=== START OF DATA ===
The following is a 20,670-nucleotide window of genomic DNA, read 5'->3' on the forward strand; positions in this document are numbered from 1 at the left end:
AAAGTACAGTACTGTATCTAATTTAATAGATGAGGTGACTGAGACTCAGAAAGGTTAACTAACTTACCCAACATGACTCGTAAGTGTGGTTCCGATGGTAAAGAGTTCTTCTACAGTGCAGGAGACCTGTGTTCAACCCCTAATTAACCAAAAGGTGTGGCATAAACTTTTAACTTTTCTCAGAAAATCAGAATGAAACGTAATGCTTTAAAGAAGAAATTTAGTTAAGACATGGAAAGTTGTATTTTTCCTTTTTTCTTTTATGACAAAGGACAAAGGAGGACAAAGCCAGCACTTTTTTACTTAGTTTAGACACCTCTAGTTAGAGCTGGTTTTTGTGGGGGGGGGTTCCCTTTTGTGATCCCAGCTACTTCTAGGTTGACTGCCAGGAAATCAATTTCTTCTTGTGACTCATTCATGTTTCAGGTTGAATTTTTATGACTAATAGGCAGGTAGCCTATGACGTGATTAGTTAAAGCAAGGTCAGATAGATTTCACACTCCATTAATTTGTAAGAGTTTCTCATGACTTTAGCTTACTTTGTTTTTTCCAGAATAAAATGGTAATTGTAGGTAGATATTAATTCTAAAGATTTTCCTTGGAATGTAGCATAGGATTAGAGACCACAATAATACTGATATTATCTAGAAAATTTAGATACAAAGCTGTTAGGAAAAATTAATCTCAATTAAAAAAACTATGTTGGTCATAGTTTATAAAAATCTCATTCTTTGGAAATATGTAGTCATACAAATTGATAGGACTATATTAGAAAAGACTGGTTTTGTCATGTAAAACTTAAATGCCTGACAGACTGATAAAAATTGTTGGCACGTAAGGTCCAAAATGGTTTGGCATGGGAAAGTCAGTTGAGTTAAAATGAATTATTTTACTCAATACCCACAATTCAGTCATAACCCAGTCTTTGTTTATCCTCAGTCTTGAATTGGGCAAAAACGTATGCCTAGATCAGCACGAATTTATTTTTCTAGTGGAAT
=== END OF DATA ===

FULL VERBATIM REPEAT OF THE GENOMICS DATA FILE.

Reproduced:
The following is a 20,670-nucleotide window of genomic DNA, read 5'->3' on the forward strand; positions in this document are numbered from 1 at the left end:
AAAGTACAGTACTGTATCTAATTTAATAGATGAGGTGACTGAGACTCAGAAAGGTTAACTAACTTACCCAACATGACTCGTAAGTGTGGTTCCGATGGTAAAGAGTTCTTCTACAGTGCAGGAGACCTGTGTTCAACCCCTAATTAACCAAAAGGTGTGGCATAAACTTTTAACTTTTCTCAGAAAATCAGAATGAAACGTAATGCTTTAAAGAAGAAATTTAGTTAAGACATGGAAAGTTGTATTTTTCCTTTTTTCTTTTATGACAAAGGACAAAGGAGGACAAAGCCAGCACTTTTTTACTTAGTTTAGACACCTCTAGTTAGAGCTGGTTTTTGTGGGGGGGGGTTCCCTTTTGTGATCCCAGCTACTTCTAGGTTGACTGCCAGGAAATCAATTTCTTCTTGTGACTCATTCATGTTTCAGGTTGAATTTTTATGACTAATAGGCAGGTAGCCTATGACGTGATTAGTTAAAGCAAGGTCAGATAGATTTCACACTCCATTAATTTGTAAGAGTTTCTCATGACTTTAGCTTACTTTGTTTTTTCCAGAATAAAATGGTAATTGTAGGTAGATATTAATTCTAAAGATTTTCCTTGGAATGTAGCATAGGATTAGAGACCACAATAATACTGATATTATCTAGAAAATTTAGATACAAAGCTGTTAGGAAAAATTAATCTCAATTAAAAAAACTATGTTGGTCATAGTTTATAAAAATCTCATTCTTTGGAAATATGTAGTCATACAAATTGATAGGACTATATTAGAAAAGACTGGTTTTGTCATGTAAAACTTAAATGCCTGACAGACTGATAAAAATTGTTGGCACGTAAGGTCCAAAATGGTTTGGCATGGGAAAGTCAGTTGAGTTAAAATGAATTATTTTACTCAATACCCACAATTCAGTCATAACCCAGTCTTTGTTTATCCTCAGTCTTGAATTGGGCAAAAACGTATGCCTAGATCAGCACGAATTTATTTTTCTAGTGGAAT